"The truth about dogs and wolves"
Aesop's fable of the wolf and the dog tells the story of a hungry wolf who, so enamoured by the well-fed dog's tales of meals, treats, cuddles - all in return for barking at strangers, decided to follow him home...until he saw a bald spot on the dog's neck. "What's that?" asked the Wolf? "Oh it's nothing," replied the dog, "It's just from the chain my master uses to tie me up sometimes." On hearing this, the wolf said his farewells knowing in his heart that particular sacrifice was too great.
The tale is used in Taleb's "Skin in the Game" to look at the difference between the employee (the dog) and the contractor (the wolf). The former has a regular pay check - but pays the price of the collar, the latter has freedom but not always the work. For Taleb, the former also has "skin in the game" - a reason to stay. Therefore it is the mindful organisation that makes their employees as comfortable as possible.
There is a caveat to this of course. Sometimes you may also have the temprement of the dog - the desire for the regular paycheck, the mentality of "I work to live". As such you may find yourself in a position of subservience to an employer who exploits that. Sure you might take home X amount each month, but how much do you give in return...and in this uncertain climate, even then there can be the threat of restructure or redundancy.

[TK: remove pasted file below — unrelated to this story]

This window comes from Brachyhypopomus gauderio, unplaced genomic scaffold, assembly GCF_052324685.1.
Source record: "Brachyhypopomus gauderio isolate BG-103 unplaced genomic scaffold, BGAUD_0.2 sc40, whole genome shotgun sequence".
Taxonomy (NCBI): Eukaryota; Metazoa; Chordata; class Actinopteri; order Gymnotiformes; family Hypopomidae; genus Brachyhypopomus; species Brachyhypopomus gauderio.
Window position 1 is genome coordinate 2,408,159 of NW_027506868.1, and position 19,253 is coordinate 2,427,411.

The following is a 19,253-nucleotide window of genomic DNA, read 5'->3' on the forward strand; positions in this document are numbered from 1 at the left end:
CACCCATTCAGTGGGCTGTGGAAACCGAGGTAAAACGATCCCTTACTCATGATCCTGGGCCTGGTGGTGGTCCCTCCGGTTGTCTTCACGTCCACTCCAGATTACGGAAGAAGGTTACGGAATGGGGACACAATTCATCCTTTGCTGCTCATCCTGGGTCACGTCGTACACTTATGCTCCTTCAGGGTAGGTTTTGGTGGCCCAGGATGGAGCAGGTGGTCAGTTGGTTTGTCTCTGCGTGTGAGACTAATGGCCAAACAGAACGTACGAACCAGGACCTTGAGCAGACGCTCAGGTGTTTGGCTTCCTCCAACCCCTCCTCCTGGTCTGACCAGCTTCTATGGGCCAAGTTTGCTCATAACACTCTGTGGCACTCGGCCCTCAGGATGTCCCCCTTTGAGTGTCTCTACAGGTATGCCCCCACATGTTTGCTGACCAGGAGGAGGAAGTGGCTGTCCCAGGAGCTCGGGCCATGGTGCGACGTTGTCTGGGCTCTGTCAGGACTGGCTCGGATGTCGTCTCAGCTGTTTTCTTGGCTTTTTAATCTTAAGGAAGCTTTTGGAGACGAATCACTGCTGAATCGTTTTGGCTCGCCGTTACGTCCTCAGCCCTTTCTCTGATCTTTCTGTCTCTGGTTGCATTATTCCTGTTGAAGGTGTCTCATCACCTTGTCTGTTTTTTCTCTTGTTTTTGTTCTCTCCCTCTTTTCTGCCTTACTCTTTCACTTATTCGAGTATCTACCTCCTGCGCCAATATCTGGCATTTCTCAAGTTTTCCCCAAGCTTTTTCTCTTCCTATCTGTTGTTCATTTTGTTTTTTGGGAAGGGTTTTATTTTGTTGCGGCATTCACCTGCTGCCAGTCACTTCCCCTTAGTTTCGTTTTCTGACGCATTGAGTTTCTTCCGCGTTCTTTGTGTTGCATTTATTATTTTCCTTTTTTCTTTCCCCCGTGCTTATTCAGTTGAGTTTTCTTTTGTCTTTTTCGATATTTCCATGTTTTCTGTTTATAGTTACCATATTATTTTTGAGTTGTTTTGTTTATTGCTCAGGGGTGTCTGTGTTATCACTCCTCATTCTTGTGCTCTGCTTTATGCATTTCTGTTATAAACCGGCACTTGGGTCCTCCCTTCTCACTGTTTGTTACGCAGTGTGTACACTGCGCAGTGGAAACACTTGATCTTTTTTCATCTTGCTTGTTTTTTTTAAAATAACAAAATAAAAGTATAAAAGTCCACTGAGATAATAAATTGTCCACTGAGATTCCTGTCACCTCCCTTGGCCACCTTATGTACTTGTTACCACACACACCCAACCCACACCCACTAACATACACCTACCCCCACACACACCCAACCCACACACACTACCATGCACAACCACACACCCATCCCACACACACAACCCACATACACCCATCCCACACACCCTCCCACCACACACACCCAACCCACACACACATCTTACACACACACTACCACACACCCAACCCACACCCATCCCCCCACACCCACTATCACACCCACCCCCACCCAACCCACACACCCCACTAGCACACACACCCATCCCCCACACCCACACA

But it is not necessarily better to be the wolf...Taleb points out that there is an even older story which characterises the wolf as a different animal - who in turn runs back into the forest...and gets eaten. The worst thing of all, for Taleb is to "...be a dog who thinks he's a wolf" because then the shock of either the collar tightening, or being cut free may be distressing.
For me, this whole tale offers a word of advice to employers:
1. While the contractor may be cheaper (in some cases) or more dynamic, hire them with caution - if they are unhappy, or get a better offer, they will not stay...and have no notice period to work through. Work with them for who they are.
2. While the person who seeks regularity may be preferable for their loyalty, keep motivating their drive and ambition, and treat them well.
Even my dog (a rescue, hugely obedient, and certainly the sweetest thing you'll ever meet), was still a runaway for two weeks before I adopted her!